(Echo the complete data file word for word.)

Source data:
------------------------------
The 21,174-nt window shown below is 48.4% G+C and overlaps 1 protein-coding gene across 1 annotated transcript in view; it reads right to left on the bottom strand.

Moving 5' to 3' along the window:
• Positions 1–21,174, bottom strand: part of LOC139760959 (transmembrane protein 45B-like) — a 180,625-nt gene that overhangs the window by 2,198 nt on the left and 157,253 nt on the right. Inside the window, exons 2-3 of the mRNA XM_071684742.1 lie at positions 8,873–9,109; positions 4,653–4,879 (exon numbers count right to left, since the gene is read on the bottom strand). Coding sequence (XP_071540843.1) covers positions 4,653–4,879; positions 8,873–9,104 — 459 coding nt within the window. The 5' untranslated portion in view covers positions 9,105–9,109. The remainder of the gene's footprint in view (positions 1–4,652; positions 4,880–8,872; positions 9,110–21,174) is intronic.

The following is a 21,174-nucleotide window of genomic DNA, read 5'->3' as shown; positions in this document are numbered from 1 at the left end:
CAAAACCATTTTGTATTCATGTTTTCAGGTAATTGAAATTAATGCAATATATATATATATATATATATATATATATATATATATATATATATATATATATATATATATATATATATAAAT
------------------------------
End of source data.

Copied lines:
The 21,174-nt window shown below is 48.4% G+C and overlaps 1 protein-coding gene across 1 annotated transcript in view; it reads right to left on the bottom strand.

Moving 5' to 3' along the window:
• Positions 1–21,174, bottom strand: part of LOC139760959 (transmembrane protein 45B-like) — a 180,625-nt gene that overhangs the window by 2,198 nt on the left and 157,253 nt on the right. Inside the window, exons 2-3 of the mRNA XM_071684742.1 lie at positions 8,873–9,109; positions 4,653–4,879 (exon numbers count right to left, since the gene is read on the bottom strand). Coding sequence (XP_071540843.1) covers positions 4,653–4,879; positions 8,873–9,104 — 459 coding nt within the window. The 5' untranslated portion in view covers positions 9,105–9,109. The remainder of the gene's footprint in view (positions 1–4,652; positions 4,880–8,872; positions 9,110–21,174) is intronic.

The following is a 21,174-nucleotide window of genomic DNA, read 5'->3' as shown; positions in this document are numbered from 1 at the left end:
CAAAACCATTTTGTATTCATGTTTTCAGGTAATTGAAATTAATGCAATATATATATATATATATATATATATATATATATATATATATATATATATATATATATATATATATATATAAAT